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Faulty deletion of data makes the Danish Data Protection Agency fine publishing house

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calendar 25 August 2022
globus Denmark

The largest publishing house in Denmark had been saving the data of hundreds of thousands of members in a passive database for over a decade after the members had unsubscribed. The company had no procedures or guidelines for erasure for the database. It was such a fundamental breach of the data protection rules that the Danish Data Protection Agency filed a police report with a recommendation to issue a DKK 1 million fine.

During an inspection at a large publishing house, the Danish Data Protection Agency discovered that data on around 685,000 unsubscribed members of the company’s book clubs were kept in a database. Most of the data had been in the database for more than 10 years after the members had unsubscribed from the book club.

The Danish Data Protection Agency also found that no internal procedures or guidelines on how the data should be deleted from the passive database were in place.

Data cleaning is a fundamental principle

Personal data must be deleted on an ongoing basis to avoid storing it for longer than necessary. To achieve this, companies must have established procedures to ensure that the data is either deleted or anonymized when there is no longer a legal basis for processing it.

The DKK 1 million fine reflected that the company had breached some of the most fundamental data processing principles on storage limitation and accountability. The fine also reflected that the data concerned a large number of members. Also, the error was not a single occurrence but a substantial internal issue as the data had been retained intentionally.

However, at the same time, the fine had also only been limited to DKK 1 million as the Danish Data Protection Agency considered that the company had been cooperative and that only two employees had access to the passive database.

IUNO’s opinion

The Danish Data Protection Agency’s fine is in the category of the highest fines yet. However, this is in line with the fact that the company’s breach of the rules concerned two fundamental processing principles. Therefore, the Danish Data Protection Agency’s reasoning also clearly confirms how important it is to have procedures on data retention.

IUNO recommends that companies continuously control that retention deadlines are complied with and that the process for when data is being deleted is documented. It is also a good idea that employees who process the data are familiar with the guidelines to ensure that the rules are adhered to as part of the day-to-day business.

[The Danish Data Protection Agency’s police report of Gyldendal A/S of 22 June 2022]

During an inspection at a large publishing house, the Danish Data Protection Agency discovered that data on around 685,000 unsubscribed members of the company’s book clubs were kept in a database. Most of the data had been in the database for more than 10 years after the members had unsubscribed from the book club.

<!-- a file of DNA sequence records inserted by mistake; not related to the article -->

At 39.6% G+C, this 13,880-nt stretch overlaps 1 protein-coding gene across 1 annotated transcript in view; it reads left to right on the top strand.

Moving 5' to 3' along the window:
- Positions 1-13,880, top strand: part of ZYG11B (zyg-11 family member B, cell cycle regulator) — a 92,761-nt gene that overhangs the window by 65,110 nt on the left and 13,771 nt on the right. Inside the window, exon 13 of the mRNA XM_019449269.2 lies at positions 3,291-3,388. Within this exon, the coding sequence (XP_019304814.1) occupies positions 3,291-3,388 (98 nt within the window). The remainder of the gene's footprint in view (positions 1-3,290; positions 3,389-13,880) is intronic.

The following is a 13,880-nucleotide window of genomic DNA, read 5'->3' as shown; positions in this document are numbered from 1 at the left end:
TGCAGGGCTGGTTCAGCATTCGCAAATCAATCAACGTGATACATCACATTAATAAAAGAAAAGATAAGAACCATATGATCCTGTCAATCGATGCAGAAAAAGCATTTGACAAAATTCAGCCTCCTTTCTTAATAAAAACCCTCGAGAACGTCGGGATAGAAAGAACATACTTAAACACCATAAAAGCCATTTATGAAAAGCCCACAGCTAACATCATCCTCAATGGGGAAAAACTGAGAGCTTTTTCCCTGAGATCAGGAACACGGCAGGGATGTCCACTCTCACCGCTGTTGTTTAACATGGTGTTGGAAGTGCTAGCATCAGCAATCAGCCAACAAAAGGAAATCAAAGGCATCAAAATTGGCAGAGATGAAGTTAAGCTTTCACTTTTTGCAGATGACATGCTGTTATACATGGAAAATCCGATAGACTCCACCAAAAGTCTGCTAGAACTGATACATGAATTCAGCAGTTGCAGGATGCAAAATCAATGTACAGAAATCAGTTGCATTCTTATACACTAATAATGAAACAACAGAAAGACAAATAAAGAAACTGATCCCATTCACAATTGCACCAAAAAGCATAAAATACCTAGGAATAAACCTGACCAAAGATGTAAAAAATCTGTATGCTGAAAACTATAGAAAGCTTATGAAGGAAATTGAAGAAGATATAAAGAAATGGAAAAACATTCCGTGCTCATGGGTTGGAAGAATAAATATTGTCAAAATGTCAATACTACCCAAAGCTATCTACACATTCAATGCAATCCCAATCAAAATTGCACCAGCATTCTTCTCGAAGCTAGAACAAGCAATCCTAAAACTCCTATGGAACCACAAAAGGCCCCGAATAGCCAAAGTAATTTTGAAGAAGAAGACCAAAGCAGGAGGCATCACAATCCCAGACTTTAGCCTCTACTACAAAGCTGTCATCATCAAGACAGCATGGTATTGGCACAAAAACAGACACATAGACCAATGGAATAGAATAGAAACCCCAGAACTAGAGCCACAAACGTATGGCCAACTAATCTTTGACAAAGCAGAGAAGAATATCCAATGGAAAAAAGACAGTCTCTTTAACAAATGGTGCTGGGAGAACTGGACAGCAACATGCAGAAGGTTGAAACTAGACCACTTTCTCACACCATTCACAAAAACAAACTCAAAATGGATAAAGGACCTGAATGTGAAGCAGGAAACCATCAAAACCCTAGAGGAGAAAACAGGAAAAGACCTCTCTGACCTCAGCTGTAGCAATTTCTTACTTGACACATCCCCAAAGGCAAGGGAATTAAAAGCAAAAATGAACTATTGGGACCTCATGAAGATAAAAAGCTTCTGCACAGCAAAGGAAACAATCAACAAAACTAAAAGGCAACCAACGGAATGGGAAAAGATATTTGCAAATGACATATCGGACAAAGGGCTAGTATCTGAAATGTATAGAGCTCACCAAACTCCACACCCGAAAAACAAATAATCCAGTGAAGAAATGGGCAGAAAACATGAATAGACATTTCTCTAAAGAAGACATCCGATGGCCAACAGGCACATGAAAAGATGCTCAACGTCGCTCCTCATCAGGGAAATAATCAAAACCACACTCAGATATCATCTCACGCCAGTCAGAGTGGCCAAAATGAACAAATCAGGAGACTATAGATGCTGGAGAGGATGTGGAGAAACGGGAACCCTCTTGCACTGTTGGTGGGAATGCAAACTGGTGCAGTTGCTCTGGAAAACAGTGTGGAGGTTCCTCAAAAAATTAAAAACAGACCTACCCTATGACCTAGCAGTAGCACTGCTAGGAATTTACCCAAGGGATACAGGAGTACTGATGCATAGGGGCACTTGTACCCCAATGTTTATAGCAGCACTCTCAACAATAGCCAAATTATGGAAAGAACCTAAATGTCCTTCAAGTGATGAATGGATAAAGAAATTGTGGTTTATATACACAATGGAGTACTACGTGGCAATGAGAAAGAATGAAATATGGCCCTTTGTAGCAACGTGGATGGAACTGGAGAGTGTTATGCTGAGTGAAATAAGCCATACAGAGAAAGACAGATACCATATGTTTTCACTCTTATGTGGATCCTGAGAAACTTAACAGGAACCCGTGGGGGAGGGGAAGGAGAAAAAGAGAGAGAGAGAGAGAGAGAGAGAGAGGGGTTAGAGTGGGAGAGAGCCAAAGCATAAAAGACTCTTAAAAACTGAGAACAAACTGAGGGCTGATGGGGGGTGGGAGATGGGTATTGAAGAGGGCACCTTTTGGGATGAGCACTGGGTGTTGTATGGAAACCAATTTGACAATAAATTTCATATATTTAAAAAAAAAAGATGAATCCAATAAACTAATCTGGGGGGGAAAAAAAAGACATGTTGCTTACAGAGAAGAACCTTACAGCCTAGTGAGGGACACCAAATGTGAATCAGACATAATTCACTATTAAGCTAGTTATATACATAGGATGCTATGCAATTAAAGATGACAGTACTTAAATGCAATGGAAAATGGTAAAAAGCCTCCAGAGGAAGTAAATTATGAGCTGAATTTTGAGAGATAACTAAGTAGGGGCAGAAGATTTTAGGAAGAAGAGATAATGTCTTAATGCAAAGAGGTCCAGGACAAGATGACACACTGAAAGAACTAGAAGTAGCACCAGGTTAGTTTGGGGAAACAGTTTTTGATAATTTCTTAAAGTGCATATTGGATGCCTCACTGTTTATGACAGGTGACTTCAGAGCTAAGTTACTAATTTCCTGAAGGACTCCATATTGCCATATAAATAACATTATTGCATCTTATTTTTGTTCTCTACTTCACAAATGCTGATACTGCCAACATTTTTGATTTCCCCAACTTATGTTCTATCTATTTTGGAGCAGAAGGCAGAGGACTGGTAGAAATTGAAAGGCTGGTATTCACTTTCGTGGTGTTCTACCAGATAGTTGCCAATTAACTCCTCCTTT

The Danish Data Protection Agency also found that no internal procedures or guidelines on how the data should be deleted from the passive database were in place.

Data cleaning is a fundamental principle

Personal data must be deleted on an ongoing basis to avoid storing it for longer than necessary. To achieve this, companies must have established procedures to ensure that the data is either deleted or anonymized when there is no longer a legal basis for processing it.

The DKK 1 million fine reflected that the company had breached some of the most fundamental data processing principles on storage limitation and accountability. The fine also reflected that the data concerned a large number of members. Also, the error was not a single occurrence but a substantial internal issue as the data had been retained intentionally.

However, at the same time, the fine had also only been limited to DKK 1 million as the Danish Data Protection Agency considered that the company had been cooperative and that only two employees had access to the passive database.

IUNO’s opinion

The Danish Data Protection Agency’s fine is in the category of the highest fines yet. However, this is in line with the fact that the company’s breach of the rules concerned two fundamental processing principles. Therefore, the Danish Data Protection Agency’s reasoning also clearly confirms how important it is to have procedures on data retention.

IUNO recommends that companies continuously control that retention deadlines are complied with and that the process for when data is being deleted is documented. It is also a good idea that employees who process the data are familiar with the guidelines to ensure that the rules are adhered to as part of the day-to-day business.

[The Danish Data Protection Agency’s police report of Gyldendal A/S of 22 June 2022]

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Anders

Etgen Reitz

Partner

Kirsten

Astrup

Senior associate

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The team

Anders

Etgen Reitz

Partner

Kirsten

Astrup

Senior associate